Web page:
Welcome to this blog, the story of a great big Australian adventure. It documents my travels, life in Australia, and a subject close to my heart – environmental conservation. 

The Ekka

The Ekka's a big deal in Queensland, especially in the South East, where you get a day off work in order to visit the Show – the Royal Queensland Show. It's been held every August since 1876, with the exception of two years: in 1919, when there was a Spanish flu pandemic, and in 1942, because of the Second World War. The first one followed the trend for exhibitions set by that of Crystal Palace in 1851. The Ekka – from Brisbane Exhibition, its original name – was first and foremost an agricultural show, intended to show off new agricultural machinery and practices. Farm animals are still a big attraction – from new-born lambs and chicks to hefty great bullocks and carthorses – but, of course, there's so much more today, including a fairground, wine tasting, food halls, equestrian events, the Ekka's own Crufts, scary snakes and crocs, showbags and the 'iconic strawberry sundae'.

We started with Animal Boulevard. The noise of a thousand chooks is what strikes you first. They're all in extremely confining cages, of course, but I tried not to think too much about that as I marveled at their striking wattles and combs and furry feet and spectacularly beautiful plummage. (Did you know there are as many as 16 small bones in a chicken's foot?) Much to our surprise, there were Dorking cocks among the exhibits.

Fairly inevitably I suppose, there were wild birds bred and kept in captivity. Whereas this can aid and abet the survival of some species, such as the never-dull Gouldian finches...

...there can be no excuse for a Sulphur-crested Cockatoo in a cage. I moved quickly on.

Soon there were distractions such as roly-poly puppies, a cat in a bag, likkle lambs and hoity-toity llamas.

To one side of the chill-out zone where we went next for a coffee was a scary reptile corner. An anxious-looking Sand Goanna (Monitor) was rather too close for comfort to a highly venomous (9th in the world) Common Death Adder and an equally dangerous Black-headed python. The large Yellow-spotted Goanna remained calm, while the Carpet Python looked dangerous but isn't, in fact (except to unsuspecting cute little furry animals). And the difference between a goanna and a monitor lizard? The showman in charge explained that, since more than half of all these lizards are found on this continent, Australians can call them what they like.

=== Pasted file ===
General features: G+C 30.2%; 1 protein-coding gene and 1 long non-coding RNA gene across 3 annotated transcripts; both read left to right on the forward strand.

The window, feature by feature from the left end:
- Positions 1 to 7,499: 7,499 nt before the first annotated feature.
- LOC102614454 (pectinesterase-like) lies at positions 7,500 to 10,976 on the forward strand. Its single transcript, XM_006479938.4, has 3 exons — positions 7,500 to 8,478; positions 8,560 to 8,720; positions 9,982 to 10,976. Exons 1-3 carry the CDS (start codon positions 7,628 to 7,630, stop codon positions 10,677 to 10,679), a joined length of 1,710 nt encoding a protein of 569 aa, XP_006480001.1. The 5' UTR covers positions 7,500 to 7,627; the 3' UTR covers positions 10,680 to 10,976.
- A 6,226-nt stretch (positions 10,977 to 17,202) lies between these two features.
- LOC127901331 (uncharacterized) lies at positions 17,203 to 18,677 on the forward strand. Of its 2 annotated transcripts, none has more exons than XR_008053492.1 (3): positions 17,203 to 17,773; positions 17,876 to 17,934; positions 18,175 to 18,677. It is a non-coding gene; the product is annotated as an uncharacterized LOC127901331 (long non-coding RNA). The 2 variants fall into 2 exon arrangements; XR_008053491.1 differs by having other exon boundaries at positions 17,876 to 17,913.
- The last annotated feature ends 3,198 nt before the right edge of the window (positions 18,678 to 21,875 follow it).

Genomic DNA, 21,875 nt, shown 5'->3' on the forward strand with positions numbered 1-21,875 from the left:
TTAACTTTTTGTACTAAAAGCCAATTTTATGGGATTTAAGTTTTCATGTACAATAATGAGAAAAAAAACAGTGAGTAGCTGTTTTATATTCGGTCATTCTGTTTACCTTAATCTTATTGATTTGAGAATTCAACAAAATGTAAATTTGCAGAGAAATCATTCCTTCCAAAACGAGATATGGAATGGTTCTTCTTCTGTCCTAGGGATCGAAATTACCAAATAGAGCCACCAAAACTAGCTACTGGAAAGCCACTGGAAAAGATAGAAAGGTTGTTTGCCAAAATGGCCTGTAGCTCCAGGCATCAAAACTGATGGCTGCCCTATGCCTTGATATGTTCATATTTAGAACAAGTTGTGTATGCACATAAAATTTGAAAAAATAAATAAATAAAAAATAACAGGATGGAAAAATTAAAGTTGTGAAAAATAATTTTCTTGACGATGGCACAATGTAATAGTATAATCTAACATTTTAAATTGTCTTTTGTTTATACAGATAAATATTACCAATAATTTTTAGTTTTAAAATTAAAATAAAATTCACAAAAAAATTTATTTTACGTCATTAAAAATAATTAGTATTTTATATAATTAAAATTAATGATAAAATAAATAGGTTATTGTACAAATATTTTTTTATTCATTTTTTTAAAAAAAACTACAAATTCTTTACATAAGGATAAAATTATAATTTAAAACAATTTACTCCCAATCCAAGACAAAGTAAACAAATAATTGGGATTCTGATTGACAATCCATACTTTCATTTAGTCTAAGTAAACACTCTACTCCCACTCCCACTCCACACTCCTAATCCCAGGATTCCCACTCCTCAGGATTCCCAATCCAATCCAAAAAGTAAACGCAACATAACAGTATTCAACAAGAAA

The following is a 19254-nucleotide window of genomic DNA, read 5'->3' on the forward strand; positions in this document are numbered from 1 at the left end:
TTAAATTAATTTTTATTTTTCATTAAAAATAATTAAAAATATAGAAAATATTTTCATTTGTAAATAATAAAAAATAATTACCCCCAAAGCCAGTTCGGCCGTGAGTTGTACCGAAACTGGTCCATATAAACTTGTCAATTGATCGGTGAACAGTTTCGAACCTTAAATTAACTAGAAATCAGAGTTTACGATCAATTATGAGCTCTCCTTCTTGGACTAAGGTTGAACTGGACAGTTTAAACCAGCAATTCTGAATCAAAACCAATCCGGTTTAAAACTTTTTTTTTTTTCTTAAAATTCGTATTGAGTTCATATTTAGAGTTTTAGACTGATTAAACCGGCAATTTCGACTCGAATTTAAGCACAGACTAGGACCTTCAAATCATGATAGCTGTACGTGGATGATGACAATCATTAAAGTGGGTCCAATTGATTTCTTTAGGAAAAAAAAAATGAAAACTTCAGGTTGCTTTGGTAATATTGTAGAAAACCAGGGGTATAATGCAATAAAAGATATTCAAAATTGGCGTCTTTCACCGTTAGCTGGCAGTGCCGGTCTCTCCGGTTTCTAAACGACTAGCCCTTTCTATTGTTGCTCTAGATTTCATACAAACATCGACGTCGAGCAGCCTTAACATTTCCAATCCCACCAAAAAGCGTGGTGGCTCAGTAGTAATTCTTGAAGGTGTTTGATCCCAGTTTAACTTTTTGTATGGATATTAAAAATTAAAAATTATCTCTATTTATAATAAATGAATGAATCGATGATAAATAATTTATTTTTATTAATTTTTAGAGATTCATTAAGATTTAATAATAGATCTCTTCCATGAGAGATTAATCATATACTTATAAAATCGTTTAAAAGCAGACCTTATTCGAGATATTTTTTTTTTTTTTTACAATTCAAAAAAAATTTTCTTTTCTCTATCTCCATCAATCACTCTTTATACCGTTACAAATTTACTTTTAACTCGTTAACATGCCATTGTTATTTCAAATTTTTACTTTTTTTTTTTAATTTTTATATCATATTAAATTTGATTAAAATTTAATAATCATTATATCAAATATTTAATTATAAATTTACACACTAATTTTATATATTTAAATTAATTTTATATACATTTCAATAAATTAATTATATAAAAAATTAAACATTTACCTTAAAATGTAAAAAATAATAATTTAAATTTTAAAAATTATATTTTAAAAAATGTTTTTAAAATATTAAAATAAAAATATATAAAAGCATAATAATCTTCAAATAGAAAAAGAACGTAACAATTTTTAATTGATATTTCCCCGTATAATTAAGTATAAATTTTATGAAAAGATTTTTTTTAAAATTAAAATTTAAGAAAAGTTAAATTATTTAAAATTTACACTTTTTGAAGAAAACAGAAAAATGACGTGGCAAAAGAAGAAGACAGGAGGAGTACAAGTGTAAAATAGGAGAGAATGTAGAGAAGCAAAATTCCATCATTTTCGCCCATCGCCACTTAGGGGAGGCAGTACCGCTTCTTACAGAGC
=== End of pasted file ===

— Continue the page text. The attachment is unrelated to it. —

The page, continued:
It was nearly time for the Grand Parade of champion animals adorned with their ribbons. This was certainly not a sight to be missed and we took our seats in the Community Arena as the animals waited patiently outside with their handlers. Once they were all inside and doing a circuit, you really didn't know where to look next; all were calm and steady and there was hardly a hoof out of line. Quite impressive.

Later, after I'd eaten my first Australian pie, for lunch, the Brisbane Markets Agricultural Hall
provided colour and fine design, as well as the chance to see the dreaded Red Fire Ants* (in a jar handcuffed to a Biosecurity Queensland official).

The Showdog Pavilion was strangely addictive; Lindeman's Open Garden surprisingly relaxing; the Fresh Food Pavilion a living hell; the Meat Hall rather perplexing; and the funfair, well, like funfairs the world over – raucous and hastening of a speedy exit.

But a better representation of life in Queensland you ne'er did see than at the Ekka. The intense pride in rural life and its produce was palpable in the parade of horses, carts and cattle; the bizarre attire, and not only of exhibitors, was eye boggling; and the sheer joy of Aussies on a day out, clutching their showbags and oblivious of the first seriously grey day in weeks, was never more self-evident. If you get the chance, don't pass it up; go visit the Ekka and observe.

* Red Imported Fire Ants (RIFAs) arrived in Brisbane in 2001. They are extremely invasive, forming super colonies, and eat plants as well as invertebrates and vertebrates. They can devastate ecosystems and there are stringent measures in place to prevent their spread and to eradicate infestations. The ants have a nasty bite that can cause huge irritation and pain

Art on the beach

Stripes and the city